Let's be clear: Tom Daschle is not a lobbyist. Which is good, because the Obama administration does not employ lobbyists (mostly).
A lobbyist, you see, uses his special insider knowledge, connections, and status to turn a buck and help special interests. Oh, and a lobbyist also has to file a paper certifying that (s)he is a lobbyist. This is a huge difference from what Tom Daschle has been doing the last four years, right?
From today's New York Times:
Mr. Daschle agreed to become the founding chairman of "a world-class executive advisory board" of "industry and regulatory experts" for a new investment firm run by Mr. Hindery, according to a news release announcing its inception and seeking investors. The Daschle-led board, the release said, would help provide a "collective depth of industry knowledge and expertise that will allow us to pursue unique and high-value opportunities."
In addition to lending the prestige of his name, Mr. Daschle traveled to help raise money from investors for Mr. Hindery's new venture, said Jenny Backus, a spokeswoman for Mr. Daschle. And in exchange, over the next four years the firm compensated Mr. Daschle with over $2 million, and Mr. Hindery lent Mr. Daschle the use of a chauffeured limousine in Washington.
There is no evidence that Mr. Daschle pulled strings for Mr. Hindery. Indeed, Mr. Hindery's firm appears to have had few interests before the government. But interviews and a review of public documents show that in his work for a Washington law firm, Mr. Daschle did take on an array of clients seeking influence with the government, including concerns involved in Indian gambling, ethanol, health care, telecommunications and federal contracting.
Affiliated with the firm Alston & Bird, Mr. Daschle has operated in the gap between the popular understanding and legal definition of a lobbyist. There is no evidence that he directly sought to influence his former colleagues or other government officials in ways that would have required him to register as a lobbyist or could have run afoul of the restrictions on former lobbyists entering the Obama administration. But the rules still left plenty of room for him to advise businesses seeking to influence the government or to profit otherwise from the fame and insights he acquired in public life.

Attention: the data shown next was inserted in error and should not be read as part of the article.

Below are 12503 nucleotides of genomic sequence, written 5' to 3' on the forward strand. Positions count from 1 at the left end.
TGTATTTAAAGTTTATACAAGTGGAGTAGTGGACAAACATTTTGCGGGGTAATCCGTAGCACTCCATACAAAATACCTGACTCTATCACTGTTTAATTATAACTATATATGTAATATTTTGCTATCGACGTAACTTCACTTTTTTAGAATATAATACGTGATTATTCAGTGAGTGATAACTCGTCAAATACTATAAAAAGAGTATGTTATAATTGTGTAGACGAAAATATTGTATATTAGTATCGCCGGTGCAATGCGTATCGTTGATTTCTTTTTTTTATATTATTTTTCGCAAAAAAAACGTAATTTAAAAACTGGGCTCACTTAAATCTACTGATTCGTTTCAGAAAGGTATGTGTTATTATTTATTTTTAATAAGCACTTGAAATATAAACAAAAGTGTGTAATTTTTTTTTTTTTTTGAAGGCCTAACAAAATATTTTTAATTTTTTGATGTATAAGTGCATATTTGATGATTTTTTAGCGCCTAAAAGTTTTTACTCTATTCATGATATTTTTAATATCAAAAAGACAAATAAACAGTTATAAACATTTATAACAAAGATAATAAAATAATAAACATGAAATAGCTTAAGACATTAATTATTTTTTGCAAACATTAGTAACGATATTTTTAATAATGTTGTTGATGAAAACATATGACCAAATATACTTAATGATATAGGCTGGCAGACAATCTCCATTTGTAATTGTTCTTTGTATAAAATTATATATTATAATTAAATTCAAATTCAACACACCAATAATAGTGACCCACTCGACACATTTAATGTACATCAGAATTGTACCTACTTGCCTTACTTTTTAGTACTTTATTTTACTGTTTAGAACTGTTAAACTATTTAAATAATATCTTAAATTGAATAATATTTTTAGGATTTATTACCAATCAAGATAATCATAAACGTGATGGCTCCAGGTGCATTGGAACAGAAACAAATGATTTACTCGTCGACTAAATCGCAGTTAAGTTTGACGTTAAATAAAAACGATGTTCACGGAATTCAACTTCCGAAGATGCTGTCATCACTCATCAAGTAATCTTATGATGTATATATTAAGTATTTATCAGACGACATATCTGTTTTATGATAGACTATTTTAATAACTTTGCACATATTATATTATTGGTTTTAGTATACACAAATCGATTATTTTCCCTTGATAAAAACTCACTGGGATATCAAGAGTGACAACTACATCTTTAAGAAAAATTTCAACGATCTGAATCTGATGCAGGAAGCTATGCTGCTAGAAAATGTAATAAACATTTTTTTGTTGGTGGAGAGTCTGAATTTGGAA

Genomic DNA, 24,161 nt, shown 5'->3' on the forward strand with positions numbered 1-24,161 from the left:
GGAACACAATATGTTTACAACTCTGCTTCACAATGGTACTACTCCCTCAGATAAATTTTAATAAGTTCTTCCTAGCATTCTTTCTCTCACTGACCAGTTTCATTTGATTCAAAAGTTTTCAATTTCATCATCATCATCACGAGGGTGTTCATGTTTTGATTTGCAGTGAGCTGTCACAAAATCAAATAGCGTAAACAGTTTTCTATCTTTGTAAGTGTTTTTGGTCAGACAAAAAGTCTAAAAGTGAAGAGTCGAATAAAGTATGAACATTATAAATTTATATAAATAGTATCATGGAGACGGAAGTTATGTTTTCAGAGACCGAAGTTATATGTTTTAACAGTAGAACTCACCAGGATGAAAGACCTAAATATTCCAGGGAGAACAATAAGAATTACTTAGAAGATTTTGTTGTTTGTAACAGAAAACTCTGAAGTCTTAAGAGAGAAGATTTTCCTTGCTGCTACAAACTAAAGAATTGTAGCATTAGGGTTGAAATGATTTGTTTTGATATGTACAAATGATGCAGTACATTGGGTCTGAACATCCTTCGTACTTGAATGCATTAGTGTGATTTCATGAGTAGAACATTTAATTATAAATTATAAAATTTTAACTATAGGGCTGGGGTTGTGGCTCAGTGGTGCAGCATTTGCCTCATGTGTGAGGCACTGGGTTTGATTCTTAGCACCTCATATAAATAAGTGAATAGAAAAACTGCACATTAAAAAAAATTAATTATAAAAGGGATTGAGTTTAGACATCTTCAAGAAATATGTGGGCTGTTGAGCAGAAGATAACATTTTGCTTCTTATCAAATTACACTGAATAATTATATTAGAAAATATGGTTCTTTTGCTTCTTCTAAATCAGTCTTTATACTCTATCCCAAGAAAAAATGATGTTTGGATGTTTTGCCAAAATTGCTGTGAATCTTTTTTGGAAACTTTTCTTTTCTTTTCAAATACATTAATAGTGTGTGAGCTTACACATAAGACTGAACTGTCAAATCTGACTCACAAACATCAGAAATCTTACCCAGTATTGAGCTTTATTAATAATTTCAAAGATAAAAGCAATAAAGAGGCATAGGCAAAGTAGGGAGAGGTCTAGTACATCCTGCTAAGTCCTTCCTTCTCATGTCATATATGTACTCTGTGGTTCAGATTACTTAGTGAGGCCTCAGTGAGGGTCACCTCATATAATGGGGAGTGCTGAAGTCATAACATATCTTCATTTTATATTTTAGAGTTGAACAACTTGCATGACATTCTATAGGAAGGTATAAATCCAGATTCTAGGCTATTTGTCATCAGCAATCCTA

So to sum up: Lobbyists use their insider knowledge and connections to make money from special interests and because they do so directly (call their former colleagues, for example), they must register as lobbyists. Tom Daschle used his insider status and knowledge and connections to make money from special interests but because he did not directly lobby (rather than calling a former colleague, he would tell the special interest who to call), he did not have to register as a lobbyist. And so he can work in the Obama administration.
This isn't about Tom Daschle—he was a very good senator, and will undoubtedly be a good and conscientious secretary of Health and Human Services, if confirmed.
But it does illustrate, again, the problems with sweeping rhetoric and lobbyist ban that President Obama has employed. By painting all lobbyists as evil influence peddlers and loudly proclaiming that they would have no place in his administration, he opened himself up to ridicule whenever he did (inevitably) bring lobbyists and quasi-lobbyists into his administration.
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